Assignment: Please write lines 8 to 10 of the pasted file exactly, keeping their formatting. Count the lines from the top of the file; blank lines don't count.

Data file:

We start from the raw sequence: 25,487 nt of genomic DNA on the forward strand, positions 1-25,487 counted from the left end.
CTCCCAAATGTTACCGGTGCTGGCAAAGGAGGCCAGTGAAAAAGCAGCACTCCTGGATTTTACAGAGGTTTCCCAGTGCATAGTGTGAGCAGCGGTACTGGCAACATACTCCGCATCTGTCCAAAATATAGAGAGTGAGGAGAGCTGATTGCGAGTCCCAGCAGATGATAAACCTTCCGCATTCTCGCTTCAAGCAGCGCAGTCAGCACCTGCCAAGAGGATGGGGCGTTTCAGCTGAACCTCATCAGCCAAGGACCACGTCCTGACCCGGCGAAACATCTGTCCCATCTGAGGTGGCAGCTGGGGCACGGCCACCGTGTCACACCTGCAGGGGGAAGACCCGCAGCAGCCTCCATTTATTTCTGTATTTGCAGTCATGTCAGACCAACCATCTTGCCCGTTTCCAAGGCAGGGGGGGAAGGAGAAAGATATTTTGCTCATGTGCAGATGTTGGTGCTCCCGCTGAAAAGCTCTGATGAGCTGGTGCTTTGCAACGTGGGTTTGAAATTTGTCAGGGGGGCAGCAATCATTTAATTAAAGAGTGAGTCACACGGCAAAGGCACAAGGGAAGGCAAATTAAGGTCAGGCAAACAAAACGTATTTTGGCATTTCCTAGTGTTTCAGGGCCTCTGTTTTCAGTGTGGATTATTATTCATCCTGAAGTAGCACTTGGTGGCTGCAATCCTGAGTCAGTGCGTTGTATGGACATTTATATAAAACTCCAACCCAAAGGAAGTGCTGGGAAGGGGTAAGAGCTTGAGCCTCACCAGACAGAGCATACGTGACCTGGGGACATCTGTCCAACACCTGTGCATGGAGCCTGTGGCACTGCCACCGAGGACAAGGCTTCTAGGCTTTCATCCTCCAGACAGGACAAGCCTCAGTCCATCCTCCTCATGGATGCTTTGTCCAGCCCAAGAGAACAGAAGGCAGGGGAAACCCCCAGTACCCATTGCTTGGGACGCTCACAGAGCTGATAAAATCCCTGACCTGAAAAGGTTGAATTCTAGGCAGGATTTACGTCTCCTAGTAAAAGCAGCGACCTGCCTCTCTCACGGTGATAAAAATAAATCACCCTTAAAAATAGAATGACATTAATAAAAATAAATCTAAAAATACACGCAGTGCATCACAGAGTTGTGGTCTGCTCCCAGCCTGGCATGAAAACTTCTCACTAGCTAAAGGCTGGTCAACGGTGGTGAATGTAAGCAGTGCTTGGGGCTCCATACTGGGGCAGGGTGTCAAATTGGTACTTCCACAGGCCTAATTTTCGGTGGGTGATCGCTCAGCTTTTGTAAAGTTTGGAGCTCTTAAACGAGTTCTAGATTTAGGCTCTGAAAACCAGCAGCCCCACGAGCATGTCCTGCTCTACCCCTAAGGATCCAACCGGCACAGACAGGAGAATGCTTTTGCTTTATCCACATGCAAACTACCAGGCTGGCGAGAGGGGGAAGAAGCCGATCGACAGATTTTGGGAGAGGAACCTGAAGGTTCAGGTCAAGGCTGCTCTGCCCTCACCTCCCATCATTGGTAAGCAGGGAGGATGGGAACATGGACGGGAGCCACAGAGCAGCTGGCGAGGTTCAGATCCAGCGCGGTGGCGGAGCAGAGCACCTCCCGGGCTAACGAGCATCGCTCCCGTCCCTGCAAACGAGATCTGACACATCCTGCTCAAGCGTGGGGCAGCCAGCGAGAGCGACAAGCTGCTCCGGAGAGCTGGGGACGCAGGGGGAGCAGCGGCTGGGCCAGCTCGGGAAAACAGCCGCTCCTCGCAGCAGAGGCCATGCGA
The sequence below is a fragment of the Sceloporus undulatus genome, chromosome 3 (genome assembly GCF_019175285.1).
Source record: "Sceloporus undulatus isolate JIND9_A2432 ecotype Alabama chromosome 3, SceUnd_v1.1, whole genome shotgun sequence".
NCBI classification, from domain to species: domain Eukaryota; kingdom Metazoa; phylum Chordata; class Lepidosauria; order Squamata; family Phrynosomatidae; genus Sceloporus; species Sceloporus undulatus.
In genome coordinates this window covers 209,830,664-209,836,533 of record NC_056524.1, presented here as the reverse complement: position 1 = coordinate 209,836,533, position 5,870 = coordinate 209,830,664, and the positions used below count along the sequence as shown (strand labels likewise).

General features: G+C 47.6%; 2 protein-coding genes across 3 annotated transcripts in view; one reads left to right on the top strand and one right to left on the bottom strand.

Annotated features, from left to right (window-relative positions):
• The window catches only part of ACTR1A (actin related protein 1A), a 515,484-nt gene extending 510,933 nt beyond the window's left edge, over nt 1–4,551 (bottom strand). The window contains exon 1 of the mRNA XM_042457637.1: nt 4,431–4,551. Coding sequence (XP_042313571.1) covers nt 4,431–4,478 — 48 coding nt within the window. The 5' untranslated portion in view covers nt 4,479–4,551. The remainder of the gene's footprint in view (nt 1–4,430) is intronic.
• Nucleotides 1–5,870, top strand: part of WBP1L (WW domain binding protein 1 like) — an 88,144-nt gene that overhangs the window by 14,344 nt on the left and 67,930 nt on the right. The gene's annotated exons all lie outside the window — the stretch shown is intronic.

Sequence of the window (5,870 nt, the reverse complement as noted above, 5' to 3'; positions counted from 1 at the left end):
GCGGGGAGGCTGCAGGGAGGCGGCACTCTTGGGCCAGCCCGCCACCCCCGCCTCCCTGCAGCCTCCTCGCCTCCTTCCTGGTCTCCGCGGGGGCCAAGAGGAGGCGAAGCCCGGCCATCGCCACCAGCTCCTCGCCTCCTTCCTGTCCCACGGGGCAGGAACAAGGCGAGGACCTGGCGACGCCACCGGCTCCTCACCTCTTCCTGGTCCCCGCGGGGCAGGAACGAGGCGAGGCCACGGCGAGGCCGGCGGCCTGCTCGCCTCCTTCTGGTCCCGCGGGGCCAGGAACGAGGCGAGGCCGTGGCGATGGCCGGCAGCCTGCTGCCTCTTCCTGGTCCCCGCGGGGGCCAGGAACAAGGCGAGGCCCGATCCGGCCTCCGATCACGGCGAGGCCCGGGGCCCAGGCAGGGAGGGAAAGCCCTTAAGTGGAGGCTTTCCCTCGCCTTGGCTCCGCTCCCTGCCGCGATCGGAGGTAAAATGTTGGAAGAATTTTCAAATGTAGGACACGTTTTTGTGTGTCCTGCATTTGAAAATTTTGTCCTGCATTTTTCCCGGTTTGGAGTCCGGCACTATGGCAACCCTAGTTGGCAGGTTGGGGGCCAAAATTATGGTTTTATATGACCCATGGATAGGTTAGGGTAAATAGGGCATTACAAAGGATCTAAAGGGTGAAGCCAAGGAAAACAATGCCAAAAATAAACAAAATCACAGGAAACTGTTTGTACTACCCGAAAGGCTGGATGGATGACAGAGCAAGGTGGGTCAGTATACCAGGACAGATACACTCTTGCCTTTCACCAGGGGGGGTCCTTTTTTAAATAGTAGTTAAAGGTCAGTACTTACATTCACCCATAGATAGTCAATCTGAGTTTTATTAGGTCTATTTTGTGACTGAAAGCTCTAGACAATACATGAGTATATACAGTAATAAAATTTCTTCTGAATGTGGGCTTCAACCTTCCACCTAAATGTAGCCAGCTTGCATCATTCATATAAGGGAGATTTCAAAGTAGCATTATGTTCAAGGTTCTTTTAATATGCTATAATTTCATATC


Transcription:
Annotated features, from left to right (window-relative positions):
• The window catches only part of ACTR1A (actin related protein 1A), a 515,484-nt gene extending 510,933 nt beyond the window's left edge, over nt 1–4,551 (bottom strand). The window contains exon 1 of the mRNA XM_042457637.1: nt 4,431–4,551. Coding sequence (XP_042313571.1) covers nt 4,431–4,478 — 48 coding nt within the window. The 5' untranslated portion in view covers nt 4,479–4,551. The remainder of the gene's footprint in view (nt 1–4,430) is intronic.
• Nucleotides 1–5,870, top strand: part of WBP1L (WW domain binding protein 1 like) — an 88,144-nt gene that overhangs the window by 14,344 nt on the left and 67,930 nt on the right. The gene's annotated exons all lie outside the window — the stretch shown is intronic.